“Usually the final step in my illustrations involves me placing several layers of scanned texture on top of my image. Then I set each of the texture layers to different opacities and layer modes (Color Burn, Vivid Color, Soft Light, etc.), sometimes adjusting the colors or levels if needed. It helps that I have a big handy library of textures that I’ve scanned myself and downloaded from other sites, so I always have options to choose from, from vintage paper to splattery watercolors to gritty asphalt. Generally I add anywhere from 2 to 6 layers, but I set them all to very low opacities, usually somewhere around the 10% mark, sometimes less. I also try and balance the lightening and darkening effects of each- if one layer is set to the Color Burn layer mode, I’ll likely set another to Color Dodge, so none of the layers really mess up my color scheme.”
There is a delicate tactic to using textures in digital illustration work, it’s not just a case of slapping on a wood grain and expecting the piece to work effectively. I asked Kali what she thought the benefits of adding textures through a range of different techniques can add to a piece.
“Incorporating textures in a subtle way has been the approach that’s worked best for me. Sometimes juxtaposing a very clearly readable texture onto a graphic image has the opposite effect of making the image seem more computerized, because you can clearly identify the source of the texture. For me, adding in hints of texture doesn’t really hide the fact that the image was made in Photoshop, nor does it need to, but it does blur the lines a bit (sometimes literally!), and I think that nebulousness provides added interest.”
I stumbled upon these great illustrations by Troy Cummings for the “Let’s Take a Hike” card game. Troy uses custom brushes and textures to evoke that nostalgic aesthetic of 1950′s/1960′s illustration. I asked him about the techniques he uses and the reasons behind them.
“I’ve been experimenting with textures and splotchy brushes in Photoshop for the past few years. My goal has been to develop textures, shading, lines, etc. that feel like they could have been painted with a real brush. I’m a big fan of kids’ book illustrators from the 1950s and 1960s, (Like Mary Blair or Art Seiden). I love anything with flat, kooky shapes, surprising colors, and simplified characters. I tried to bring some of that to the “Let’s Take a Hike” card game. I think those splotchy textures can hint at leaves, fur, tree bark or whatever, while still keeping things loose.”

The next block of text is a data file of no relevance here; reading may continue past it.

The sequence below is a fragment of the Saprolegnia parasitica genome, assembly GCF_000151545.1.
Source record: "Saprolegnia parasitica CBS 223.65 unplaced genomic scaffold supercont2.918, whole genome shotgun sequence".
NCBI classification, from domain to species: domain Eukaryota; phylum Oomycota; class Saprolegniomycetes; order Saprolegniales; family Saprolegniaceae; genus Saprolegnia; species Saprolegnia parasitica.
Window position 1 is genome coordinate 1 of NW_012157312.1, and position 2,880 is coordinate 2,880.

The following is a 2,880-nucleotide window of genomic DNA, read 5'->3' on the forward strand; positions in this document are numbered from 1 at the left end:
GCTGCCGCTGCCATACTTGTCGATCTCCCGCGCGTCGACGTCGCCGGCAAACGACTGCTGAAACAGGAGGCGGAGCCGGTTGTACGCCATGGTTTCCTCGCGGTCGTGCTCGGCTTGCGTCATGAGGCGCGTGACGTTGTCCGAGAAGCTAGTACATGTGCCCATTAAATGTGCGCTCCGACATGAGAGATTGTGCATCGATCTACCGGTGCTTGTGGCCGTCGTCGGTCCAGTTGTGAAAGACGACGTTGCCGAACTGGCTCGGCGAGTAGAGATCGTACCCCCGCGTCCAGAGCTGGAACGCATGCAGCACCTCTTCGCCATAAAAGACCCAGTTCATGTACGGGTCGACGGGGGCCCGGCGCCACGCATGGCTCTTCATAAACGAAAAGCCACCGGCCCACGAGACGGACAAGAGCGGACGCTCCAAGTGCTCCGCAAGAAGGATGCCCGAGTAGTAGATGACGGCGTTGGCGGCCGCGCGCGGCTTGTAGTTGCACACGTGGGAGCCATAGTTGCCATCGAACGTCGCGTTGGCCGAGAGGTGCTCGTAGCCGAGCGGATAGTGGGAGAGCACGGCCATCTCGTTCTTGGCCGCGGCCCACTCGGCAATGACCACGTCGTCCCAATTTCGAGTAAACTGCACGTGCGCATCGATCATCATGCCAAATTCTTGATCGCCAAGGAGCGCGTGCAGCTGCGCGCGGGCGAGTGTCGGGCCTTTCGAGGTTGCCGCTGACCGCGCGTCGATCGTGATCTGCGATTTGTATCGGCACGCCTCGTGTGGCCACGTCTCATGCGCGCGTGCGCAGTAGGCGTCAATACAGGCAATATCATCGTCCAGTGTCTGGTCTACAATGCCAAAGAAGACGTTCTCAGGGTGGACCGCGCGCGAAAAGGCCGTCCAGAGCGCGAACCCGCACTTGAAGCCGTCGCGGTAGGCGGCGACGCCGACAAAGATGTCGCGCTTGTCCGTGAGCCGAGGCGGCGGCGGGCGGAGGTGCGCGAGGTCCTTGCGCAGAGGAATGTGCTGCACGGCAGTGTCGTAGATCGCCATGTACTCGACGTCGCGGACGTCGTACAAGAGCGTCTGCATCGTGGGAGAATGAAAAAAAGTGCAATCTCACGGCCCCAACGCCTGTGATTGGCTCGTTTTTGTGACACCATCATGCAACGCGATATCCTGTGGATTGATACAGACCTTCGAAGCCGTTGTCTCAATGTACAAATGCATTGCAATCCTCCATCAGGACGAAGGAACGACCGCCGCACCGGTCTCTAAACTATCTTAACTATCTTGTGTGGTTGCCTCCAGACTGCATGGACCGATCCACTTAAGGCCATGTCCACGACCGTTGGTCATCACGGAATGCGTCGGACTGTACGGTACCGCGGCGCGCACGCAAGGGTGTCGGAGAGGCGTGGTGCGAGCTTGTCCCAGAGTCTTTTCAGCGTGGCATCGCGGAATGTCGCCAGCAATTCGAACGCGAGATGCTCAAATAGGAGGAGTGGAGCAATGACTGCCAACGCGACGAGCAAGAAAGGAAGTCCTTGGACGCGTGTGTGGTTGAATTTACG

I spoke to illustrator Andrew Lyons about his heavily textured illustration work and process.
“To create my textures I play around with ink and charcoal, or pencil and paint on different papers, then scan them so I have a library of textures to pick from. In any one illustration I’ll probably use around 4-5 different textures on different parts of the image, or blend 2 textures together on low opacity.
As I use Photoshop, I’ll normally place a large, sepia coloured paper texture on the top layer, and set to ‘colour burn’ in the blending modes window. This overall texture helps to unite the colours and different shapes of the illustration.
I’ll delve into the illustration and single out certain parts that need a bit of texture. I’ll lay a texture on the layer above the object, rasterize and then crop it to the right shape (by selecting the shape: cmd/click on the layer, and then inverting the selection and hitting delete when on the texture layer.) Then I’ll play around with blending modes and opacity until it looks right.”
So that’s that! Basically, just have fun with it. Go out with your camera and take hundreds of snapshots, play with layers and effects, just experiment!
Here’s some fantastic resources to keep you going -
Downloadable brush sets Downloadable textures
Don’t forget to take a look at the work of the illustrators who have kindly contributed to this article – Kali Ciesemier, Troy Cummings and Andrew Lyons. Kali has also written some very useful bits about texture stamping techniques and the Photoshop brushes she uses.
Note! All images used with permission, it’s the right thing to do.
Photo c/o Ben Schlitter. Images: I – Kali Ciesemier. II – Troy Cummings. III – Andrew Lyons.